Narcolepsy is a sleep disorder that causes people to feel severely tired during the day. They may fall asleep suddenly at any time or place. These "sleep attacks" can occur while eating, walking or driving. This disorder most often begins to affect people when they are between the ages of 15 and 25.
These disorders are common in teens. They can cause you to be sleepy during the school day and most alert at night. Signs of these disorders include the following problems:
Sleeping very late into the morning or afternoon on weekends
Huge swings in emotions and moods are also common in teens. This can result in major sleep issues. In extreme cases, depression can develop. This can play a huge role in disrupting a teen's sleep patterns.
Medical conditions such as epilepsy or asthma can cause teens to have a hard time sleeping. Many medications will also affect how they sleep.
Parents play a vital role in helping teens get the sleep that they need. You should pay close attention to how your son or daughter sleeps, acts, and feels. They will give you signs that show they are not getting enough sleep. See if your teen shows any of the following signs:
A lack of sleep can often be confused with attention-deficit/hyperactivity disorder (ADHD). Some young people are thought to have ADHD when in reality they are having a problem with their sleep. Both of these problems share many of the same signs. The most common signs of a sleep problem that are shared by ADHD include the following:
You should often remind your teen to never drive when feeling tired. Crashes related to drowsy driving take the lives of more than 1,550 people every year. These crashes are most often caused by young people under the age of 25. Their lifestyle choices make them more likely to be driving when they are sleepy. Be prepared to offer other options if you expect that your teen may be too tired to drive. A family member, a trusted friend, or even a taxi can provide a much safer ride for a sleepy teen.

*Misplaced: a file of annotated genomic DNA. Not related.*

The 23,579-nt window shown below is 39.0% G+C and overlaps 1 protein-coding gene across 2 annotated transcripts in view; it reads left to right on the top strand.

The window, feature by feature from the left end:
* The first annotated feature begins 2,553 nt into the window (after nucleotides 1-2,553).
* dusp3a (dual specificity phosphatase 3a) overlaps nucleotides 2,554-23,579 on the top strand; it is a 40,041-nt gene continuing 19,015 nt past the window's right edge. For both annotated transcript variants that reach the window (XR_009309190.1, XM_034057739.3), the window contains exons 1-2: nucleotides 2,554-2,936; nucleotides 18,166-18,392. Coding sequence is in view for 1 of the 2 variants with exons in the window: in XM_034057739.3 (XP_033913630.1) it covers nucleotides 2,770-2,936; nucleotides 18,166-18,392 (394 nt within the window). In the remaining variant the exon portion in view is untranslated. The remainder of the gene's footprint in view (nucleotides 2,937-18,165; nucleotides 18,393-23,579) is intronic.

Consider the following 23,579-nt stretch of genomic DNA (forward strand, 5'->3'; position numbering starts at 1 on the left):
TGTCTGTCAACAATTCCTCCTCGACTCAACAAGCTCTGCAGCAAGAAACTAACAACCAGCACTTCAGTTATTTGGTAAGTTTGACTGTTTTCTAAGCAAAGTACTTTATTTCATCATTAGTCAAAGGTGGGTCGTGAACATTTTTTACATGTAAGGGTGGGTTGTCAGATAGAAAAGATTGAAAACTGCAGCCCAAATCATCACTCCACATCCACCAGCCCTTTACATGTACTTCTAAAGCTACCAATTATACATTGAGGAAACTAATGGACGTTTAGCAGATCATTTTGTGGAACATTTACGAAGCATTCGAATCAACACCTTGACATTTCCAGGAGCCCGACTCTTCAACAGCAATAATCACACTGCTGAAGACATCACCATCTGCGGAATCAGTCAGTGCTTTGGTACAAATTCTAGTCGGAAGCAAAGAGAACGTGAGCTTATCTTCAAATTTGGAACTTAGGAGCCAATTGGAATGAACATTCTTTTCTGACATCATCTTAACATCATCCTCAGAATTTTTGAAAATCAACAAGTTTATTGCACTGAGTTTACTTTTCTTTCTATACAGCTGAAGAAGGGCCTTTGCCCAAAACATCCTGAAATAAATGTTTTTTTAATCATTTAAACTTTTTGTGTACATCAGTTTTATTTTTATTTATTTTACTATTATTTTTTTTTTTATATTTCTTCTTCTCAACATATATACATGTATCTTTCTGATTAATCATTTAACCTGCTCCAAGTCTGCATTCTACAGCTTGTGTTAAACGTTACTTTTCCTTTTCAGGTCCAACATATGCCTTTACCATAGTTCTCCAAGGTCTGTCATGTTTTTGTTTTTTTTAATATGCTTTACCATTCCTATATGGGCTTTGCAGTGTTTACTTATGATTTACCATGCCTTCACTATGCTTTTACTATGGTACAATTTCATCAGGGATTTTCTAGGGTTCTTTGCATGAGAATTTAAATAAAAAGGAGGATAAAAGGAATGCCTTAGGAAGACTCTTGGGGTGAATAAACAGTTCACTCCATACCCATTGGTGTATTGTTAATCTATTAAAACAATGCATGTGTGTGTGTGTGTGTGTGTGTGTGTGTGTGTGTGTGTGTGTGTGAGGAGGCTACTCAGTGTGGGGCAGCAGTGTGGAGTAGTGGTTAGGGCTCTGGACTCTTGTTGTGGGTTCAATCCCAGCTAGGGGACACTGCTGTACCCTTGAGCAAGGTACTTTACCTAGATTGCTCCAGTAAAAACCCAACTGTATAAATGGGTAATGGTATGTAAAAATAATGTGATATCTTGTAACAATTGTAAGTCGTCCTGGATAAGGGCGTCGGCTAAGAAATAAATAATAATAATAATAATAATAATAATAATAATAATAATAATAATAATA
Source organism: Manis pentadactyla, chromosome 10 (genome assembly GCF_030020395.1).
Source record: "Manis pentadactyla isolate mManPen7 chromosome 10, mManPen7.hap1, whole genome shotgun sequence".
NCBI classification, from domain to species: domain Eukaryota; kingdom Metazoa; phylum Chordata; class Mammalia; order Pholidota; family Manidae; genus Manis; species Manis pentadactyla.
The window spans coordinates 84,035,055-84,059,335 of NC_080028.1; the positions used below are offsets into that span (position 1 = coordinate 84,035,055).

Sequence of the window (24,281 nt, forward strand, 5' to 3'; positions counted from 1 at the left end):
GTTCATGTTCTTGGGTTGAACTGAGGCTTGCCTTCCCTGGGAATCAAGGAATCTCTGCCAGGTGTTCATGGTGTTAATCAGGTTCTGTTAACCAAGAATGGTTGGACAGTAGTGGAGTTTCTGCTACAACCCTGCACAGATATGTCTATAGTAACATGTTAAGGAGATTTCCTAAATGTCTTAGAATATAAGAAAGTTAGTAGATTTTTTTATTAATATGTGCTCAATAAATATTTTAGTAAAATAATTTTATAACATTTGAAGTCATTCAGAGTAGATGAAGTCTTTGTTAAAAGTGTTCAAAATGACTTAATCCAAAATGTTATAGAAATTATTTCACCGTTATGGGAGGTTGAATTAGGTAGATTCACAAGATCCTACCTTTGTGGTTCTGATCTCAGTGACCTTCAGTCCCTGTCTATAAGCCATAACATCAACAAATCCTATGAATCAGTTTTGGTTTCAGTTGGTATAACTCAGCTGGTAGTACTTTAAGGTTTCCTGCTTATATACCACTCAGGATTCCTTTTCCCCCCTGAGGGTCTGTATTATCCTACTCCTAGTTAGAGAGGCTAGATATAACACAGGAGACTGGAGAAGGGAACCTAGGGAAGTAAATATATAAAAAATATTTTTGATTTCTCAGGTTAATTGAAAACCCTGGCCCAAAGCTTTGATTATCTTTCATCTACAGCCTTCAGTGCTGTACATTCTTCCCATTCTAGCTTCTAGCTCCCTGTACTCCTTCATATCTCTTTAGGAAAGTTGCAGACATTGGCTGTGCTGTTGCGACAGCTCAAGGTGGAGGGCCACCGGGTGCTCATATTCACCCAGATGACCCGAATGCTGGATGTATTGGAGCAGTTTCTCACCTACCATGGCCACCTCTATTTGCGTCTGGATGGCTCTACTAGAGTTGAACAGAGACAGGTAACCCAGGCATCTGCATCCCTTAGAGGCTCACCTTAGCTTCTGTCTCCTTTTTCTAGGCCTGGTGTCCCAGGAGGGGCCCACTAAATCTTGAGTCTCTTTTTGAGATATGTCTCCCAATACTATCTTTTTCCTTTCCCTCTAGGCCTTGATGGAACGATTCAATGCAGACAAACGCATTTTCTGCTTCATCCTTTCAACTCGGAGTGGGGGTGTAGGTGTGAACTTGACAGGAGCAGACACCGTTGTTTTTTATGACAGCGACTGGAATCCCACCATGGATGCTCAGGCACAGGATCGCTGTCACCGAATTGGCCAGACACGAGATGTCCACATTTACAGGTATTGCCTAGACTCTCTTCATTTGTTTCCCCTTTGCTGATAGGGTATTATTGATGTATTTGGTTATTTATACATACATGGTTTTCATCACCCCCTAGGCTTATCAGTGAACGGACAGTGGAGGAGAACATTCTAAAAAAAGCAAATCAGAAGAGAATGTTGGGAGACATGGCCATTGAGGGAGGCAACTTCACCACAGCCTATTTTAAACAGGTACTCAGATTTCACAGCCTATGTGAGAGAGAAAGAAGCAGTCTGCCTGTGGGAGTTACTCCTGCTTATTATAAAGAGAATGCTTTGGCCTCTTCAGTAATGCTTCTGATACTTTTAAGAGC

Parents also need to help teens make wise choices about their time. Check up on your teen's schoolwork load. Help your teen balance the demands of school, work, clubs and sports, family, and friends. Decide what is most important, and help him or her choose what may need to be eliminated. Teens who work should try to limit their work hours on school nights. They can put in longer hours on weekends to earn the money they want or need.
Try to help your teen have a proper view of sleep. Sleep is not something to fight off or try to avoid. Sleep greatly benefits teens who make it a priority. They feel more alert and have more energy. They think more clearly and make better decisions. They will be happier and enjoy life more. There are simply too many benefits of good sleep for a teen to miss out on them.
It can be hard to determine the cause of a teen's sleep problems. Talk with a family doctor if these problems with sleep continue for more than a couple weeks. A doctor or a counselor can help teens find ways to deal with any stress that may be causing them to have a hard time sleeping.
They may need to see a sleep specialist if poor sleep continues to affect their daily lives. A sleep specialist has the expertise to find the source of sleep problems in teens. He also knows what is needed to help teens begin to get the sleep that they need.
Most teens will sleep much better if they simply develop the habits of good sleep hygiene. Sleep hygiene consists of basic tips that help you develop a pattern of healthy sleep. See the Resources section of this site to find out how anyone can start down the path to better sleep. Because teens are in a stage of life that is very unique, the tips listed below are even more important for them: